Dustin Hoffman proves that he’s no Drag Act in “Tootsie”

Hi, everyone, it’s me, Bibliophile96, back from a long hiatus to critique some more flicks from my favourite decade: the 1980’s! I’ve been insanely busy as of late, so much so, that I’ve been neglecting this blog! Well, I’m back to remember some of the most memorable, (and in some cases, the not so memorable) movies which were released in the 80’s, although occasionally I gravitate towards movies or T.V. shows which use the 1980’s as a backdrop. So if you have any ideas for anything I should review, please let me know!

Today’s review will focus on the ultimate drag movie, at least since 1952’s “Some Like it Hot”- “Tootsie” (1982), which proved to be one of Dustin Hoffman’s finest performances to date, in my own personal opinion. Although it’s billed as a comedy, with the main plot being about a man who crossdresses to land a role on a primetime soap opera to earn extra cash, it actually runs a lot more deeper than that simple concept. This leads me to describe:

The Plot in a Nutshell: Michael Dorsey (Hoffman) is an actor who is known for being notoriously difficult to work with. After his friend Sandy (Teri Garr) auditions for, and subsquently fails to get, the plum role of “Emily” in “Southwest General”, a parody of “General Hospital”, a similar real life series also set in a hospital, Michael is desperate for an acting job, as well as money to finance a play scripted by his wisecracking roommate, Jeff (Bill Murray). In fact, he’s so desperate that he auditions in drag for the exact same role- as “Dorothy Michaels”. Once he lands the role, he becomes acquainted with his co-workers, such as glamourous single mother Julie (Jessica Lange), belligerent, sexist show director Ron (Dabney Coleman), aging costar John (George Gaynes)and Julie’s widowed father, Les (Charles Durning).

But as “Dorothy” becomes increasingly more successful, Michael finds himself developing feelings for Julie which greatly exceed friendship, which doesn’t help the fact that she thinks he’s a woman. Michael starts to date Sandy after she walks in on him  scrutinising her clothes in order to generate more ideas for Dorothy’s outfits, but covers this up by sleeping with her in order to keep his secret hidden. And if that wasn’t complicated enough, both Les and John make bids to court “Dorothy”, which inevitably leads to many comical misunderstandings. Will Michael’s dual identity take its toll on him, or can he find a way to extricate himself from this compromising situation?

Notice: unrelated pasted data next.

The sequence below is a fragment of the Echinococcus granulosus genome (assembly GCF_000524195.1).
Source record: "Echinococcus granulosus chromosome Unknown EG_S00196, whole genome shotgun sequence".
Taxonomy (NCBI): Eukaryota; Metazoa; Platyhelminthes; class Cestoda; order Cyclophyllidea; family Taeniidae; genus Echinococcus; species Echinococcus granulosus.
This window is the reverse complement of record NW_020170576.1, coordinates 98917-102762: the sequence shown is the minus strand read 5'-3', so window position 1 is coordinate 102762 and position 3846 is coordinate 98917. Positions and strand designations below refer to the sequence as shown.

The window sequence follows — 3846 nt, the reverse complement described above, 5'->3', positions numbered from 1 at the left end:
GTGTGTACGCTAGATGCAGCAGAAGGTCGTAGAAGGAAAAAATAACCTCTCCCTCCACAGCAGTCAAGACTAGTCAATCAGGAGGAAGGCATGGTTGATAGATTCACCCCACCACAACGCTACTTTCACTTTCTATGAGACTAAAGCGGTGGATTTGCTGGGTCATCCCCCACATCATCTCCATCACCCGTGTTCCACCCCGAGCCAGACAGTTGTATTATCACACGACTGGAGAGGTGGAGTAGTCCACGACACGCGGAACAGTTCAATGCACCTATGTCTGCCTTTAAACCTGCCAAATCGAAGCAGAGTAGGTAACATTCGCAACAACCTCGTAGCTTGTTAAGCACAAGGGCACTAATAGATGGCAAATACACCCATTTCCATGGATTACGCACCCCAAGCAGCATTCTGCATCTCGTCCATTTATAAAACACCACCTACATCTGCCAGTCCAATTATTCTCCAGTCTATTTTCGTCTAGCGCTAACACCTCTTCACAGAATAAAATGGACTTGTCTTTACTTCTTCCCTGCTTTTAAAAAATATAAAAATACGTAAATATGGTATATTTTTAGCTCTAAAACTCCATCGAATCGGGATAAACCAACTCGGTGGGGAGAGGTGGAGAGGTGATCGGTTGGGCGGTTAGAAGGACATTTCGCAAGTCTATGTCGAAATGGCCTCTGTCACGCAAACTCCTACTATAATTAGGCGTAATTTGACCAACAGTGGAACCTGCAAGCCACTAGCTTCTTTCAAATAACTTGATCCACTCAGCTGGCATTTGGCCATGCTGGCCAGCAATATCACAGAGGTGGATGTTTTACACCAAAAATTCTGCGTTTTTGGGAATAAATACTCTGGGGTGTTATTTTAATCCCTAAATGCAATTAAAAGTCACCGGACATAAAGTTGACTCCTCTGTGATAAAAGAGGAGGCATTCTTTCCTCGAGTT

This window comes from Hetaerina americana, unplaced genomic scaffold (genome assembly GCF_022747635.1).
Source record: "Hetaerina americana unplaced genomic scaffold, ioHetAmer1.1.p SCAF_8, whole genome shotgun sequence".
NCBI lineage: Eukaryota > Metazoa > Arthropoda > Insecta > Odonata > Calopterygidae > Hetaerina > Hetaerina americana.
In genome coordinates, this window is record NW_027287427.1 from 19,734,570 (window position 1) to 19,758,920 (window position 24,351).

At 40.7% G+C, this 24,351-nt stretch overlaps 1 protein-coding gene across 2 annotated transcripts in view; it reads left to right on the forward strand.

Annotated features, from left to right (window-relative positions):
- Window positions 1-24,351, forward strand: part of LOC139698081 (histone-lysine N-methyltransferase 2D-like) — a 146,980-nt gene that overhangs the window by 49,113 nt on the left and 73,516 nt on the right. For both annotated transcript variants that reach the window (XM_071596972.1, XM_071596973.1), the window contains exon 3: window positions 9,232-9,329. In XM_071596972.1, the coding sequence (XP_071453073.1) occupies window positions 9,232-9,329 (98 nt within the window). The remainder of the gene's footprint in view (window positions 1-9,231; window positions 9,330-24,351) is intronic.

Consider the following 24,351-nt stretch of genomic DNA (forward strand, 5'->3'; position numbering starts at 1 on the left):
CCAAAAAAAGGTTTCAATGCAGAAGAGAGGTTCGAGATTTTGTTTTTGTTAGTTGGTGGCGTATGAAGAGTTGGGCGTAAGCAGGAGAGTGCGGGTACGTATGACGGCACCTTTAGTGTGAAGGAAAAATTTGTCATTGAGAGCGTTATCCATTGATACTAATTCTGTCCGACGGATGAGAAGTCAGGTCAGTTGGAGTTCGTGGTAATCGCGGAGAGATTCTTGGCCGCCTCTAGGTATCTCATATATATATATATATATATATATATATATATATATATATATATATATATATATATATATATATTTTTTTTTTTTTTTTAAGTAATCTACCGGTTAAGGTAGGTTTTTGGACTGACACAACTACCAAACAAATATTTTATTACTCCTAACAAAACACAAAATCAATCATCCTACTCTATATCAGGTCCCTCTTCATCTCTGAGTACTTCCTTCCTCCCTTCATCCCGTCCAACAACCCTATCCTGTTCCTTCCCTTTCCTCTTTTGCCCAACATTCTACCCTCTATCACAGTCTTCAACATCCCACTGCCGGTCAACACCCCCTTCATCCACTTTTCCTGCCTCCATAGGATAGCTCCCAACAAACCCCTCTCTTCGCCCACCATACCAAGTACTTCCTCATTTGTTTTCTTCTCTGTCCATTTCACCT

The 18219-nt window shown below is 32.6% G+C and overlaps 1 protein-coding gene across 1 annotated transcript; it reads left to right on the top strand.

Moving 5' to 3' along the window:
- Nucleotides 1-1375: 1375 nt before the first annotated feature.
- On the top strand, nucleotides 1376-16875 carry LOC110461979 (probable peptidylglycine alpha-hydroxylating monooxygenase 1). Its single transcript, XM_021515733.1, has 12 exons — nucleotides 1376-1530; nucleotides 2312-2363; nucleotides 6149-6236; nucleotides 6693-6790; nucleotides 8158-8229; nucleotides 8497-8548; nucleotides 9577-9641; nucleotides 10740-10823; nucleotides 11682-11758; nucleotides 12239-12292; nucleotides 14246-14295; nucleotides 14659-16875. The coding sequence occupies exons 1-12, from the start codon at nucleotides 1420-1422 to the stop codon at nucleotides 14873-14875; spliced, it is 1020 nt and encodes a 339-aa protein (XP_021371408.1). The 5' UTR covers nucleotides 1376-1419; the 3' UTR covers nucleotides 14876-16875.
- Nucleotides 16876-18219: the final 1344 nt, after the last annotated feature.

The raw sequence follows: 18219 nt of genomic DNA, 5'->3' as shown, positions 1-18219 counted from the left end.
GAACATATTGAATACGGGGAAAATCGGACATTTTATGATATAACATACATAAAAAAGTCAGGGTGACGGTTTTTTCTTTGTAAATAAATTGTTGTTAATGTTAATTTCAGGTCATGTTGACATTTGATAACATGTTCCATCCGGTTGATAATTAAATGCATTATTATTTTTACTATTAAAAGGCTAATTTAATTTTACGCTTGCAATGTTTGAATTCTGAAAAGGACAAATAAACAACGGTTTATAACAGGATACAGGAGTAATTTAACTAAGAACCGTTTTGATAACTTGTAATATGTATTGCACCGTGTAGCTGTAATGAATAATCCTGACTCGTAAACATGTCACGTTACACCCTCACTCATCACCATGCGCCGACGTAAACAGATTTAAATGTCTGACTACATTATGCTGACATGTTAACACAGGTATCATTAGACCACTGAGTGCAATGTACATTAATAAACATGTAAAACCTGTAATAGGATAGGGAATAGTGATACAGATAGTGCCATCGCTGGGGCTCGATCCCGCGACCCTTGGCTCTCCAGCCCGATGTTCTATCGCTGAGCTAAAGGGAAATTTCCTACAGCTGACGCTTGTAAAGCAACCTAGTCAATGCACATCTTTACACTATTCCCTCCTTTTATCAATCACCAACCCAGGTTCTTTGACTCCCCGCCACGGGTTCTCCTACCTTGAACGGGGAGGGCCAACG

My Take on “Tootsie”: On paper, you wouldn’t think that a film such as “Tootsie” would really work, due to how implausible the plot seems to be. However, this turns out to be a charming, hilarious comedy. This works primarily because of Hoffman, although the support of the other actors helps as well. Hoffman actually convinces as a woman, not just through his clothing choices, but through his demeanor and mannerisms. It’s worth noting that during the making of this movie, Hoffman dressed up as his daughter’s “Aunt Dorothy” for a parent/teacher conference in order to test whether the costume would be effective on other people outside of the film. As a result, the teacher  was fooled by the deception, therefore showing how successful Hoffman was.

Actor Observations: Aside from Hoffman’s remarkable ability to convince as a man and a woman, there are copious  supporting cast really shine. Jessica Lange delivers a well deserved Oscar Winning performance as love interest Julie, almost 30 years before “American Horror Story” would resurrect her career, so to speak. The always brilliant Bill Murray delivers his usual wry, deadpan jokes, particularly at the expense of Michael’s situation. The film’s director, Sydney Pollack also gets some interesting lines in as Michael’s long suffering agent, George. In addition, watch out for a pre-fame Geena Davis (as Julie’s co-nurse on the Show within a Show) and Estelle Getty (Sophia from “The Golden Girls”, in a bit part towards the end of the movie).

My Favourite Scene: It’s a tough call, but the two scenes which tie for being my favourite scene is when Michael, in his Dorothy guise, is invited to stay for the holidays with Julie, Les and Julie’s baby, Amy. It’s such a gentle, tranquil moment, set to the movie’s theme song, “It Might be You”, by Stephen Bishop. It strikes a chord with me because it shows that Michael is starting to really embrace his role as a woman, which fits in with the overall concept of “a man learning how to be a better man by becoming a woman”, of the movie.

The other scene which is a strong contender for the distinction of being my favourite scene is when Sandy suspects Michael of cheating on her after seeing a strange woman (“Dorothy”, naturally!) exit Michael’s apartment. The scene, along with Teri Garr’s bombastic chewing of the scenery, has to be seen to be believed!

Would I Recommend Watching this Movie?: I would definitely recommend this movie to anyone who’s a fan of Hoffman’s work, or just likes comedy movies in general.

My Rating of “Tootsie”: I would give “Tootsie” 4 and a half stars out of five, as it’s very entertaining and iconic!







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I am a lover of books, 80's movies and simply acting of any kind! My blog is mainly about sharing my enjoyment of these interests with people with similar pastimes.

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